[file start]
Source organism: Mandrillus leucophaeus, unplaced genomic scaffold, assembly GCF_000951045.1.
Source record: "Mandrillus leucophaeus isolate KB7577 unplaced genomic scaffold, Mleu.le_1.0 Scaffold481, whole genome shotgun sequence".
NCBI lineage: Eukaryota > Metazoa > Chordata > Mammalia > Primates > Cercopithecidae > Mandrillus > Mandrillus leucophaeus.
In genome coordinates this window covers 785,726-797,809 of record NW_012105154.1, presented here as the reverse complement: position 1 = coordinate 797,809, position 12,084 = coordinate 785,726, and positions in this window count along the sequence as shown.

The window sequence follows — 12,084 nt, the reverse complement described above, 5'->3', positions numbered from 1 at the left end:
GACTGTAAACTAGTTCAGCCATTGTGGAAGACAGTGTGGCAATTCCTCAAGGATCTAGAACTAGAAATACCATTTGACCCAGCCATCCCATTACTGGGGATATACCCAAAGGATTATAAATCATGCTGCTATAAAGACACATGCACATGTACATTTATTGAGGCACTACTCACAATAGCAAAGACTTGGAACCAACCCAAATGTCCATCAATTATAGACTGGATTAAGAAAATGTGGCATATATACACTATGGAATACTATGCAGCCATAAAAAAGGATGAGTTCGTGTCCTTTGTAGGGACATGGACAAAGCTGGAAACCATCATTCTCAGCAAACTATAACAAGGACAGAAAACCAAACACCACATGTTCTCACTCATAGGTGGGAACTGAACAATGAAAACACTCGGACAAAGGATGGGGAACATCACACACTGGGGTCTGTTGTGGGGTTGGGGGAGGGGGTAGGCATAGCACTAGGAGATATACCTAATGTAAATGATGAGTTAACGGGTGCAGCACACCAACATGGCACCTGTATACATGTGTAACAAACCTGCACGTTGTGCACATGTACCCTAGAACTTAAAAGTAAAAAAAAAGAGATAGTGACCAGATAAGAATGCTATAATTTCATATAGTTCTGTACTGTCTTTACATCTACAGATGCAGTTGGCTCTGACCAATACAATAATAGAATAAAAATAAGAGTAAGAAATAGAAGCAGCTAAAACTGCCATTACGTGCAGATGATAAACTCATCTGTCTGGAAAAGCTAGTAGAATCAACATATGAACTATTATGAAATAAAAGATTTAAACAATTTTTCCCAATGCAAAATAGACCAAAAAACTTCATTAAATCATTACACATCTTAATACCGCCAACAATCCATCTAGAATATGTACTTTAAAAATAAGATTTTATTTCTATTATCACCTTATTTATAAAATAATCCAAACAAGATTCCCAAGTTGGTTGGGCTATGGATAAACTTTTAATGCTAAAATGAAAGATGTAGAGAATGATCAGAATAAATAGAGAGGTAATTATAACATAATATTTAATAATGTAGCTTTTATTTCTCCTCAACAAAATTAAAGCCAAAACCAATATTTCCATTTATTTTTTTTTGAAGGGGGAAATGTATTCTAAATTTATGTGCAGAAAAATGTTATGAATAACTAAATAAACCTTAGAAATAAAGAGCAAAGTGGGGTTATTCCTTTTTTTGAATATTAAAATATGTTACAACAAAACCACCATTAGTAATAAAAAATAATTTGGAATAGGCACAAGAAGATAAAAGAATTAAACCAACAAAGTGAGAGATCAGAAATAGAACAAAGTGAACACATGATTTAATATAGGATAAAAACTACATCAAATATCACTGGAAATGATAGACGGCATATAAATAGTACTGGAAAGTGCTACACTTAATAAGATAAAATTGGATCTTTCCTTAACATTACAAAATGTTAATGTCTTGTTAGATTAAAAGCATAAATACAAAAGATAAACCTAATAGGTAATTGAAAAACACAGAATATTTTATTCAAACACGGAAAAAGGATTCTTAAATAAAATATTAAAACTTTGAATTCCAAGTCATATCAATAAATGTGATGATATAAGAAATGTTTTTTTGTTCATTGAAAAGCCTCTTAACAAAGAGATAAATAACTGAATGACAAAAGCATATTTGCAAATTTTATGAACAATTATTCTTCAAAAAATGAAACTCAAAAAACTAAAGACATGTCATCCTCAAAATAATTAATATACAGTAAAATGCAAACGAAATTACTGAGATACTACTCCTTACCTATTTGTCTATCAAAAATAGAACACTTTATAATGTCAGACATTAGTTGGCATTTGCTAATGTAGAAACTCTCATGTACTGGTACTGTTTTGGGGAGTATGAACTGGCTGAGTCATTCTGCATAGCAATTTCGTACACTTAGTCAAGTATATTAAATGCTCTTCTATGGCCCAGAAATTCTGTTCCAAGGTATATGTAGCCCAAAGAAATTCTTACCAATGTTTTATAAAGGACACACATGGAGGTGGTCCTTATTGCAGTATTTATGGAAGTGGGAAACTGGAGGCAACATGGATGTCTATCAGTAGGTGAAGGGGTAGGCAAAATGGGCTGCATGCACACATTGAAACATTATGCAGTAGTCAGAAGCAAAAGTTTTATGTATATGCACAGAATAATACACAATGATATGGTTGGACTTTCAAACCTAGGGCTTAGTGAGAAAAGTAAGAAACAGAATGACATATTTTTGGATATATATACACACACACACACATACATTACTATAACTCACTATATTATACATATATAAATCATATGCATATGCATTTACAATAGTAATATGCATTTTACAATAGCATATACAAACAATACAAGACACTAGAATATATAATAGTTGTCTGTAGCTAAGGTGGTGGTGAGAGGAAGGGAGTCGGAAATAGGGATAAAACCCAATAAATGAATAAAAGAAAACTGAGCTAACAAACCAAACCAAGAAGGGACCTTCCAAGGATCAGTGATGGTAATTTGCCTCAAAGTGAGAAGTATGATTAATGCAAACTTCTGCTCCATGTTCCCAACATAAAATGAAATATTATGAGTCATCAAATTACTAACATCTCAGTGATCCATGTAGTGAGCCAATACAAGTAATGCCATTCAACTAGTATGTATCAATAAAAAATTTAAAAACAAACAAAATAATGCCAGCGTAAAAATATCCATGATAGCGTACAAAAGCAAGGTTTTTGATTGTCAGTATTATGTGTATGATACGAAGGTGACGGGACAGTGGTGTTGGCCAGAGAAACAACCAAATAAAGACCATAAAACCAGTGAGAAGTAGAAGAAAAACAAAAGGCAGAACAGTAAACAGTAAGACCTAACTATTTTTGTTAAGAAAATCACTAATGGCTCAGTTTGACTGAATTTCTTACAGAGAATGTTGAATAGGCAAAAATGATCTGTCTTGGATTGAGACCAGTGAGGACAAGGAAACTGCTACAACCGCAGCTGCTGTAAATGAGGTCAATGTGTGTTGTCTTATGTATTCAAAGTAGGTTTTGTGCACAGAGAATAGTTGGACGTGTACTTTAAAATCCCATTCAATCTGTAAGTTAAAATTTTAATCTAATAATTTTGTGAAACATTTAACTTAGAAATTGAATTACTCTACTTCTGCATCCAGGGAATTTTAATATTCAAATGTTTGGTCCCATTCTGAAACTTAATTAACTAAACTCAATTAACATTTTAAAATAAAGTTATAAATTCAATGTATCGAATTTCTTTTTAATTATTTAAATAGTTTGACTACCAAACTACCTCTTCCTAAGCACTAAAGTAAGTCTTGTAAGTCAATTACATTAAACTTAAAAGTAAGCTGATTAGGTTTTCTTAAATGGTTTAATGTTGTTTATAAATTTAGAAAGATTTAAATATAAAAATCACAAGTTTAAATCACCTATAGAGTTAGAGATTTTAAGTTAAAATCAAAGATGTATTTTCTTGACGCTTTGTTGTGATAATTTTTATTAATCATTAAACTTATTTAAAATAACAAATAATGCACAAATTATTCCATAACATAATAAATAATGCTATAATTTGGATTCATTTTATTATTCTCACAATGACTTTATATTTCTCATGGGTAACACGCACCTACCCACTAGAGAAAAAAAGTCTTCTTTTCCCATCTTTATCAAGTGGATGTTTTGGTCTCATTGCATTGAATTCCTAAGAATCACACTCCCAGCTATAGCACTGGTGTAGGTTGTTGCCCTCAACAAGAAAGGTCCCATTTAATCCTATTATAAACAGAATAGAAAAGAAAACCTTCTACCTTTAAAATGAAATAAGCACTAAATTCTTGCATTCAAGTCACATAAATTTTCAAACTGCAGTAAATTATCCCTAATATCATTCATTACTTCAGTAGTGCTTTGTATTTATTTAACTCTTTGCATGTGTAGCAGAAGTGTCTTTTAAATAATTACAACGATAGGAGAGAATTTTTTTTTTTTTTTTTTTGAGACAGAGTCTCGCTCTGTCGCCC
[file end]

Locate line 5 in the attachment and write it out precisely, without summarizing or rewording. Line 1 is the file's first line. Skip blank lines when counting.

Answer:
The window sequence follows — 12,084 nt, the reverse complement described above, 5'->3', positions numbered from 1 at the left end: